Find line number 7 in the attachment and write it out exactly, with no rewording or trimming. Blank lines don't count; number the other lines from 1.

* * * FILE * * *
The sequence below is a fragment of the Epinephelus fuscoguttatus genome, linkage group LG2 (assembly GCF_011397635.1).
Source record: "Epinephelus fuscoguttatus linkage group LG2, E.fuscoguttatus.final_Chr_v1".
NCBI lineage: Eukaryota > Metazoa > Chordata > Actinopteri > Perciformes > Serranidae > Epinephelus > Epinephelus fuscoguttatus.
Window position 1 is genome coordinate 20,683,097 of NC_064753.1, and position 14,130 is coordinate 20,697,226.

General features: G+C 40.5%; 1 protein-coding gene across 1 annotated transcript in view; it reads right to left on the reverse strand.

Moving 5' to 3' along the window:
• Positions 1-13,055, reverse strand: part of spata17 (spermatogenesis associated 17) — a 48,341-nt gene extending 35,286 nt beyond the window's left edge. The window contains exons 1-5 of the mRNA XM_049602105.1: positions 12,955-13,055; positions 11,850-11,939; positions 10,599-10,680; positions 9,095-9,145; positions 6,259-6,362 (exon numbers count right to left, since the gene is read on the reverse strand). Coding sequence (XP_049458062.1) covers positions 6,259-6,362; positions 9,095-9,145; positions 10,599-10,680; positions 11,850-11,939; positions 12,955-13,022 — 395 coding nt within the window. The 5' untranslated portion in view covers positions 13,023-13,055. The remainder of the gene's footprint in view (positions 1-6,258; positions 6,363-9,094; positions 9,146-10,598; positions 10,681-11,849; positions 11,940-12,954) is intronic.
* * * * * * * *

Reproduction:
• Positions 1-13,055, reverse strand: part of spata17 (spermatogenesis associated 17) — a 48,341-nt gene extending 35,286 nt beyond the window's left edge. The window contains exons 1-5 of the mRNA XM_049602105.1: positions 12,955-13,055; positions 11,850-11,939; positions 10,599-10,680; positions 9,095-9,145; positions 6,259-6,362 (exon numbers count right to left, since the gene is read on the reverse strand). Coding sequence (XP_049458062.1) covers positions 6,259-6,362; positions 9,095-9,145; positions 10,599-10,680; positions 11,850-11,939; positions 12,955-13,022 — 395 coding nt within the window. The 5' untranslated portion in view covers positions 13,023-13,055. The remainder of the gene's footprint in view (positions 1-6,258; positions 6,363-9,094; positions 9,146-10,598; positions 10,681-11,849; positions 11,940-12,954) is intronic.